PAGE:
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Why Do Specific Supermassive Black Holes Glow So Brightly? Scientists Find The Reason

For the first time ever, astronomers have seen the startling process by which some supermassive black holes release jets of high-energy particles into space and showed that why do specific supermassive black holes glow so brightly.

Kenzo Norman
Nov 28, 20221217 Shares43460 Views
For the first time ever, astronomers have seen the startling process by which some supermassive black holes release jets of high-energy particles into space and showed that why do specific supermassive black holes glow so brightly.
According to a study published in Nature on November 23rd, shock waves traveling along the jet of a blazar distort magnetic fields, speeding up fleeing particles to almost the speed of light. Examining acceleration on this scale may provide light on some of the most basic topics in physics.
Blazar galaxies are among the most luminous examples of these whirling, very hot material galaxies. They radiate heat like a blazing coat, and they focus matter into beams that race through space, emitting electromagnetic radiation at incomprehensible velocities.
Shocks in the black hole's jets boost the speed of particles to mind-blowing velocities, which scientists have determined to be the mechanism producing the incredible high-energy light that reaches us from billions of years ago.
This is a 40-year-old mystery that we've solved. We finally had all of the pieces of the puzzle, and the picture they made was clear.- Yannis Liodakis, Finnish Centre for Astronomy with ESO (FINCA)

Black Holes Shoot Jets Of High-energy Particles Toward Earth

For observers located millions or even billions of light-years distant, blazars appear as brilliant spots due to the active black holes they conceal. In general, astronomers suspected that the geometry of magnetic fields around black holes was responsible for the jets' extraordinary velocities and tight columnar beams, but the specifics remained unclear.
In comes the IXPE, an orbiting observatory for x-ray polarimetry, set for launch in December 2021. Its goal is to track the polarization of X-rays as they move across space. Polarized X-rays may see into a blazar's active core whereas polarized radio waves and optical light investigated portions of jets days to years after they had been accelerated.
With X-rays, you're actually looking at the core of the particle acceleration. You're gazing right at the heart of the action.- Yannis Liodakis, Finland's University of Turku
In order to speed up Markarian 501's jet, Liodakis and his colleagues came up with two basic hypotheses involving magnetic fields. Magnetic reconnection, which occurs when magnetic field lines split, regenerate, and rejoin to other neighboring lines, may provide a boost to particles.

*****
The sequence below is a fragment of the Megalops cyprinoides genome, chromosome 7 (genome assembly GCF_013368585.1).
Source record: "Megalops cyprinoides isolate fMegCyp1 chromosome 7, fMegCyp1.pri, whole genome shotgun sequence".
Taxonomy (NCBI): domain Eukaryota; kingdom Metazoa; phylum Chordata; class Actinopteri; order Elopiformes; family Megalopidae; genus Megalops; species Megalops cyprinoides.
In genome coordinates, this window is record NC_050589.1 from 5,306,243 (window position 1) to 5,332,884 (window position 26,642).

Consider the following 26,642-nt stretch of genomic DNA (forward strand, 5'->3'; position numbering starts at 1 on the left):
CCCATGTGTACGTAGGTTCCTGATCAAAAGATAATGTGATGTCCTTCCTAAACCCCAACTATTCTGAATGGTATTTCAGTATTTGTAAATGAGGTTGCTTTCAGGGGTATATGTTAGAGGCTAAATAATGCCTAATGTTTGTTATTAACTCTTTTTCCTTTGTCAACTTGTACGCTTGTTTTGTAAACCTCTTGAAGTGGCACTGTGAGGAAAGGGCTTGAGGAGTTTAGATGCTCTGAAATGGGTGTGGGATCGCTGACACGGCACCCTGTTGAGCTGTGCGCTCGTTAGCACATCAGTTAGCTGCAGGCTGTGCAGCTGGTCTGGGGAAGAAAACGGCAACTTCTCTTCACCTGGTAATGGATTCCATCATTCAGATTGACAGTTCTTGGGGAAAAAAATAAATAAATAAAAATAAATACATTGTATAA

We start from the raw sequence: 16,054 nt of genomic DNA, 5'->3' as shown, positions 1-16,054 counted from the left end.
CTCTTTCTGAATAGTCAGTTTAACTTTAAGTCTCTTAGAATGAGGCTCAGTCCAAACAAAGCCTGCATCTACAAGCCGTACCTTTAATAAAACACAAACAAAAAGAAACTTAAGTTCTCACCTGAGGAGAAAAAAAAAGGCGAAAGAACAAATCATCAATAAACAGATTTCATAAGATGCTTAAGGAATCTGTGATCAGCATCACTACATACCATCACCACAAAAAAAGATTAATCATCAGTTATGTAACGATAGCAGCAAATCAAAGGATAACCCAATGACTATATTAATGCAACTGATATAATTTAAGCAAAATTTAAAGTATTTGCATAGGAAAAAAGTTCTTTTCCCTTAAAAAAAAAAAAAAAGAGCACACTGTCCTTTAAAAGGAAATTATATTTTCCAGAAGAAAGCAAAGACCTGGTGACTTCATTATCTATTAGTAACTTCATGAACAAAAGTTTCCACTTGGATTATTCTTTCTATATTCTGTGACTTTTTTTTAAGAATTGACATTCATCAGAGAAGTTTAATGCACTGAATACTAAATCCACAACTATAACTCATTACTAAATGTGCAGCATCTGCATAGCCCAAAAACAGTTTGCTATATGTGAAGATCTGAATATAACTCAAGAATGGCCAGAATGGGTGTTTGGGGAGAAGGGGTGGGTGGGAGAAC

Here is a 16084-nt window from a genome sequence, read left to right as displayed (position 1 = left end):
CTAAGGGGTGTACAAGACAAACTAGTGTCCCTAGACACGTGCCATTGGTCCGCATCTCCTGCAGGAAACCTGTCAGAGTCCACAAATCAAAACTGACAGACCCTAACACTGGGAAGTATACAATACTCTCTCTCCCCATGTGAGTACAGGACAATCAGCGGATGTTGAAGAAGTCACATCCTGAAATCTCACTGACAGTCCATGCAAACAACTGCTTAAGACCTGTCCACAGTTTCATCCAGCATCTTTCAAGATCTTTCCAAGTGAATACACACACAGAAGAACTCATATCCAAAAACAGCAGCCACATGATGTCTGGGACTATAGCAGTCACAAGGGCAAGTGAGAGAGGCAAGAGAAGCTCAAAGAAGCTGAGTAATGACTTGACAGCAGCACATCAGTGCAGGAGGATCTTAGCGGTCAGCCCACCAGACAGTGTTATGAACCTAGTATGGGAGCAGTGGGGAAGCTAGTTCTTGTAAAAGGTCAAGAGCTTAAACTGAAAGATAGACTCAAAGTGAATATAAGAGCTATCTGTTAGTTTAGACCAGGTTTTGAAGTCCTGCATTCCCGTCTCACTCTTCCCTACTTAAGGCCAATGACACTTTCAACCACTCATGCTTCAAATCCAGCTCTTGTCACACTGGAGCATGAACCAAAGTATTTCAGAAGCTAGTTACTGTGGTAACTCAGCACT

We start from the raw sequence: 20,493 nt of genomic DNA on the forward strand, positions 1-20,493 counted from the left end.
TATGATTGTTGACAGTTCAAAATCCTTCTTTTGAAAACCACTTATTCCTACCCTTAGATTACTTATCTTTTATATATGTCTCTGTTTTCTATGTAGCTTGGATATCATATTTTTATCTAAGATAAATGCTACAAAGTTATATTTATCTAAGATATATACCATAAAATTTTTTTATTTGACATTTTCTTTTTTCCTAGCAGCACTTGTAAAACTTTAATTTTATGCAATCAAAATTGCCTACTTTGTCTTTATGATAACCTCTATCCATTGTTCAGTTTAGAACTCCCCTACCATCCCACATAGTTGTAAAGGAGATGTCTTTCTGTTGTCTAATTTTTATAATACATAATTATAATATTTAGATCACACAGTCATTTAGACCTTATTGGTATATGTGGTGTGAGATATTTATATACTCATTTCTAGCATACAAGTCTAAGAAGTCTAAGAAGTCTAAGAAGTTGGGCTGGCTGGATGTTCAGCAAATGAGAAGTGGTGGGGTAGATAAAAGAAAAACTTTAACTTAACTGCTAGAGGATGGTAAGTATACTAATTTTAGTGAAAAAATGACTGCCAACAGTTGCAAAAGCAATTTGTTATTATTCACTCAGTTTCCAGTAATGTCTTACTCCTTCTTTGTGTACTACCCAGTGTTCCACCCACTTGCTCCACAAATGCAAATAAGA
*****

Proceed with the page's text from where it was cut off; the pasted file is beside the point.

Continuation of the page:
The same mechanism speeds up solar plasma. If it were the engine for accelerating particles, then light of every wavelength, from radio to X-ray, would be polarized in the same way as it traveled along the jet.
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Shock Wave Shooting Particles Down The Jet

Particles might also be sent down the jet by a shock wave. Magnetic fields are transformed from chaotic to organized at the shock's epicenter. When flipped, particles may be released at high speeds, much like water exiting a hose nozzle. When particles move away from the shock source, turbulence is expected to resume.
If the acceleration was caused by a shock, then other telescopes should detect more polarization in the shorter wavelength X-rays than in the longer wavelength optical and radio radiation.
According to Liodakis, that's precisely what the studies found. A "clear finding," he claims, supporting the shock wave theory, was obtained.
According to physicist James Webb of Florida International University in Miami, there is more work to be done in order to find out the specifics of the particle movement. One problem is that we have no idea what would cause the shock to occur. Yet, "this is a start in the right direction," he argues. Opening a new perspective on the item allows us to see details we missed previously. It's a thrilling prospect.

Final Words

Black holes, which do not produce any visible light, sure do like to hide behind a veil of light. Light from supermassive black holes is among the most luminous in the Universe. Actually, it's not black holes that are the problem, but rather the matter in their vicinity, which they actively consume in huge quantities.
Although the precise method by which the shocks are generated remains unclear, it may include faster material in the jet catching up to slower-moving clumps, leading to collisions. This theory may be verified by further studies.
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